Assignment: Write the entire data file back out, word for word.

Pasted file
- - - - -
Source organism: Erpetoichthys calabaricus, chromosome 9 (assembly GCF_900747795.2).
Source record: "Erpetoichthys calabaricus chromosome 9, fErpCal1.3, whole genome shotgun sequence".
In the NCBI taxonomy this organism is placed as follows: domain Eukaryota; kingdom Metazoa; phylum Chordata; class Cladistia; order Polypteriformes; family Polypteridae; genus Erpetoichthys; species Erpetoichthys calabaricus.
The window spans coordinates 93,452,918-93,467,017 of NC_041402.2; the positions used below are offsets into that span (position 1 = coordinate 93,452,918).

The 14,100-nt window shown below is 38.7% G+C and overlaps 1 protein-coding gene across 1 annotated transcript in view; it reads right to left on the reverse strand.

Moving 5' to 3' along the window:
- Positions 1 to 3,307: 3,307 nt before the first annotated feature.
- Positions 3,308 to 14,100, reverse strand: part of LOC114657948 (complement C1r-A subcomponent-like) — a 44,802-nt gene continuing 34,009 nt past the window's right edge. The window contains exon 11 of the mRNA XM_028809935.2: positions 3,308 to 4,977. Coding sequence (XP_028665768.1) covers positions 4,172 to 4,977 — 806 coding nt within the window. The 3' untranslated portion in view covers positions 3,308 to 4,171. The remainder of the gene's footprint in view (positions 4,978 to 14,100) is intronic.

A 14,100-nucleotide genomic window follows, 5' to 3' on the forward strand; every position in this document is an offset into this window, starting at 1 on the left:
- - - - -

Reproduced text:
Source organism: Erpetoichthys calabaricus, chromosome 9 (assembly GCF_900747795.2).
Source record: "Erpetoichthys calabaricus chromosome 9, fErpCal1.3, whole genome shotgun sequence".
In the NCBI taxonomy this organism is placed as follows: domain Eukaryota; kingdom Metazoa; phylum Chordata; class Cladistia; order Polypteriformes; family Polypteridae; genus Erpetoichthys; species Erpetoichthys calabaricus.
The window spans coordinates 93,452,918-93,467,017 of NC_041402.2; the positions used below are offsets into that span (position 1 = coordinate 93,452,918).

The 14,100-nt window shown below is 38.7% G+C and overlaps 1 protein-coding gene across 1 annotated transcript in view; it reads right to left on the reverse strand.

Moving 5' to 3' along the window:
- Positions 1 to 3,307: 3,307 nt before the first annotated feature.
- Positions 3,308 to 14,100, reverse strand: part of LOC114657948 (complement C1r-A subcomponent-like) — a 44,802-nt gene continuing 34,009 nt past the window's right edge. The window contains exon 11 of the mRNA XM_028809935.2: positions 3,308 to 4,977. Coding sequence (XP_028665768.1) covers positions 4,172 to 4,977 — 806 coding nt within the window. The 3' untranslated portion in view covers positions 3,308 to 4,171. The remainder of the gene's footprint in view (positions 4,978 to 14,100) is intronic.

A 14,100-nucleotide genomic window follows, 5' to 3' on the forward strand; every position in this document is an offset into this window, starting at 1 on the left: